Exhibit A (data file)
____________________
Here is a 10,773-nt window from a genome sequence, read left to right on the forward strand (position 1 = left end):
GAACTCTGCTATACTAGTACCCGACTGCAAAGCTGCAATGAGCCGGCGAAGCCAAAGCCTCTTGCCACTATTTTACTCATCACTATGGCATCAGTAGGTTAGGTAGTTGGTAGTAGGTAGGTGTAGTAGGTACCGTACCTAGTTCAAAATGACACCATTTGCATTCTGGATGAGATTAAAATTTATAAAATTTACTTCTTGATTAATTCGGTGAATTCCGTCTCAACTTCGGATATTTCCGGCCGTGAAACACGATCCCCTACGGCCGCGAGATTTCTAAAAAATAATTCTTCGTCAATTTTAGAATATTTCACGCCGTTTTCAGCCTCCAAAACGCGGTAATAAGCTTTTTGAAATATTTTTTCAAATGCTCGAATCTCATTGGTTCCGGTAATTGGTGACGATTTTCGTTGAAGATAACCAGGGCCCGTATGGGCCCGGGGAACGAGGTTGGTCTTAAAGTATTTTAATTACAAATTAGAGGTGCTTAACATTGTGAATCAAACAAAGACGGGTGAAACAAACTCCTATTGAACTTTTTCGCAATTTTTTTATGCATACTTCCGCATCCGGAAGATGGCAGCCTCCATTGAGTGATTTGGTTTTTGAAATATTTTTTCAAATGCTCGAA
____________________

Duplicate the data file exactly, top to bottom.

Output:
Here is a 10,773-nt window from a genome sequence, read left to right on the forward strand (position 1 = left end):
GAACTCTGCTATACTAGTACCCGACTGCAAAGCTGCAATGAGCCGGCGAAGCCAAAGCCTCTTGCCACTATTTTACTCATCACTATGGCATCAGTAGGTTAGGTAGTTGGTAGTAGGTAGGTGTAGTAGGTACCGTACCTAGTTCAAAATGACACCATTTGCATTCTGGATGAGATTAAAATTTATAAAATTTACTTCTTGATTAATTCGGTGAATTCCGTCTCAACTTCGGATATTTCCGGCCGTGAAACACGATCCCCTACGGCCGCGAGATTTCTAAAAAATAATTCTTCGTCAATTTTAGAATATTTCACGCCGTTTTCAGCCTCCAAAACGCGGTAATAAGCTTTTTGAAATATTTTTTCAAATGCTCGAATCTCATTGGTTCCGGTAATTGGTGACGATTTTCGTTGAAGATAACCAGGGCCCGTATGGGCCCGGGGAACGAGGTTGGTCTTAAAGTATTTTAATTACAAATTAGAGGTGCTTAACATTGTGAATCAAACAAAGACGGGTGAAACAAACTCCTATTGAACTTTTTCGCAATTTTTTTATGCATACTTCCGCATCCGGAAGATGGCAGCCTCCATTGAGTGATTTGGTTTTTGAAATATTTTTTCAAATGCTCGAA